AWS Security Blog
A Convenient New Hardware MFA Form Factor
Is your key chain too full for yet another key fob? Ever find yourself locked out of AWS because you didn’t have your key chain on hand? Gemalto, a third-party provider, has just released a new multi-factor authentication (MFA) device in a convenient “credit card” form factor that fits comfortably into a wallet. It works like a traditional MFA one-time password (OTP) device—you follow the same easy setup steps, and you simply tap the button on the card to display the authentication code.
If you haven’t yet activated AWS MFA, now is a great time to do so. It’s one of the simplest ways to help significantly improve the security of your AWS account. With AWS MFA enabled for a user, when the user signs in to an AWS website, he or she will be prompted not only for a username and password (the first factor – what they know), but also well as for an authentication code from their AWS MFA device (the second factor – what they have).
MFA is easy to set up. All you need is an MFA device, like the traditional fob-style device or the new credit-card-style device. Alternatively, you can use a virtual MFA device, which is software that runs on a phone or tablet. In the AWS Management Console, a wizard walks you through associating the device with your AWS account or with an AWS Identity and Access Management (IAM) user. You can find the details in the AWS IAM documentation.
Who should use AWS MFA?
AWS security best practice is to require all highly privileged users to sign in with MFA. This includes:
- Your AWS root account —Because your AWS root account has unrestricted permissions to your AWS resources, we recommend that you lock it down with MFA and store the MFA device in a secure place, such as a safe. We recommend that you don’t use your account for day-to-day access. Instead, create an IAM user for yourself, give that IAM user administrative privileges, and use that IAM user for all your work.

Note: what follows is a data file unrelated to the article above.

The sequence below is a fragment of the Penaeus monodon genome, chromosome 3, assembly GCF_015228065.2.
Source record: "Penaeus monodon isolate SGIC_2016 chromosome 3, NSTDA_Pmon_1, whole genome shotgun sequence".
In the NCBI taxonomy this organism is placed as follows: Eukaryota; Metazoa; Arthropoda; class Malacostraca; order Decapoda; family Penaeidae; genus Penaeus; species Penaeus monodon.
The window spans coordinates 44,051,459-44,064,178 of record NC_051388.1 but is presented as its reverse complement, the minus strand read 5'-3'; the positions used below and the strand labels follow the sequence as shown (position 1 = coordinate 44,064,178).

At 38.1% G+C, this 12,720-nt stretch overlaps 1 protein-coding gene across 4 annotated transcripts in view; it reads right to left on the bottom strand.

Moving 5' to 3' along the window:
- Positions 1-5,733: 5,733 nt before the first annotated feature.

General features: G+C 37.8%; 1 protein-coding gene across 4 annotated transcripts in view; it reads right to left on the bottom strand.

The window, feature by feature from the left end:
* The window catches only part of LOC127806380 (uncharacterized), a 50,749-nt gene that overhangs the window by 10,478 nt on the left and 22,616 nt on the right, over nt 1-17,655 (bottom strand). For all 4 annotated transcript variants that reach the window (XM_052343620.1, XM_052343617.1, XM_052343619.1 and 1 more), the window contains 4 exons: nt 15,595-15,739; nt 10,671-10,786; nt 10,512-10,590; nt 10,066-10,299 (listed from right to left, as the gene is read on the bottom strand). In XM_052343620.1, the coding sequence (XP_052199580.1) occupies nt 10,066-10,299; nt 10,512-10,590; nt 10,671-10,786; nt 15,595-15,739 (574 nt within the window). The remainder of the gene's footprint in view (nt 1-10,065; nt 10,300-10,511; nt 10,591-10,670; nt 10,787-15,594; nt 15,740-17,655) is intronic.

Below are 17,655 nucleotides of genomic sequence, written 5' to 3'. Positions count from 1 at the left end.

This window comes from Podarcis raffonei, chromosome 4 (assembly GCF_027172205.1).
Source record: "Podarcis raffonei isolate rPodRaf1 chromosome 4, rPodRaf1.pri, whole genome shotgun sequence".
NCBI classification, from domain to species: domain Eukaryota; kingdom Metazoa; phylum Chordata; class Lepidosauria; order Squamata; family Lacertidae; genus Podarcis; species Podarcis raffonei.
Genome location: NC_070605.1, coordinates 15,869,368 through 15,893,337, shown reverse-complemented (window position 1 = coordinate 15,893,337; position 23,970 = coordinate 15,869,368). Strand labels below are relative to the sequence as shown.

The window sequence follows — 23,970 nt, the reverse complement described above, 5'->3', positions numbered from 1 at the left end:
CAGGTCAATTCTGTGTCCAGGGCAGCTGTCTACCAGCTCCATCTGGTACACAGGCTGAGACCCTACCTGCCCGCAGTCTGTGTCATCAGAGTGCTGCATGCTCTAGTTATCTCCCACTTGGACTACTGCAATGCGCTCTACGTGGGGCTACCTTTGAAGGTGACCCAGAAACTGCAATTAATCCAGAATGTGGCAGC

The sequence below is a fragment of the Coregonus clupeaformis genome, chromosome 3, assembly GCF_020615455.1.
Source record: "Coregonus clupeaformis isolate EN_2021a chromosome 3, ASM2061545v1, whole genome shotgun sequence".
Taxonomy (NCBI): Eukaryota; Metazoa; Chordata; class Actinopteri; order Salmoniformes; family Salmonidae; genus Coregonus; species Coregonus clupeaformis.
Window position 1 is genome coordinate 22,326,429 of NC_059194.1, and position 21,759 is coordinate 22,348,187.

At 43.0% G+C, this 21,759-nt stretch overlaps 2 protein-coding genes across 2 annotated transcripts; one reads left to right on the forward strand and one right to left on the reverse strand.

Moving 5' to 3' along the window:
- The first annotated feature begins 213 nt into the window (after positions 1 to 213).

- IAM users – Depending on the permissions assigned to an IAM user, it can have admin-level privileges similar to root or be limited to access a single service or resource. Just as with root accounts, best practice is to secure IAM user login with MFA if your IAM user is highly privileged.
What else can AWS MFA do?
AWS MFA helps secure sign-in access to the AWS Management Console, but it’s capable of much more, including:
- MFA-protected API access – You can enforce MFA for programmatically calling AWS APIs.
- Cross-account access – You can enforce MFA when IAM users from one AWS account make programmatic requests for resources in a different account.
- S3 Versioning – S3 Versioning enables you to revert to older versions of an S3 object, which helps provide protection against accidental or malicious deletion. You can configure S3 Versioning to require MFA in order to suspect or reactivate versioning, or for permanently deleting an object.
If you have questions about using MFA, please post them to the IAM Forum.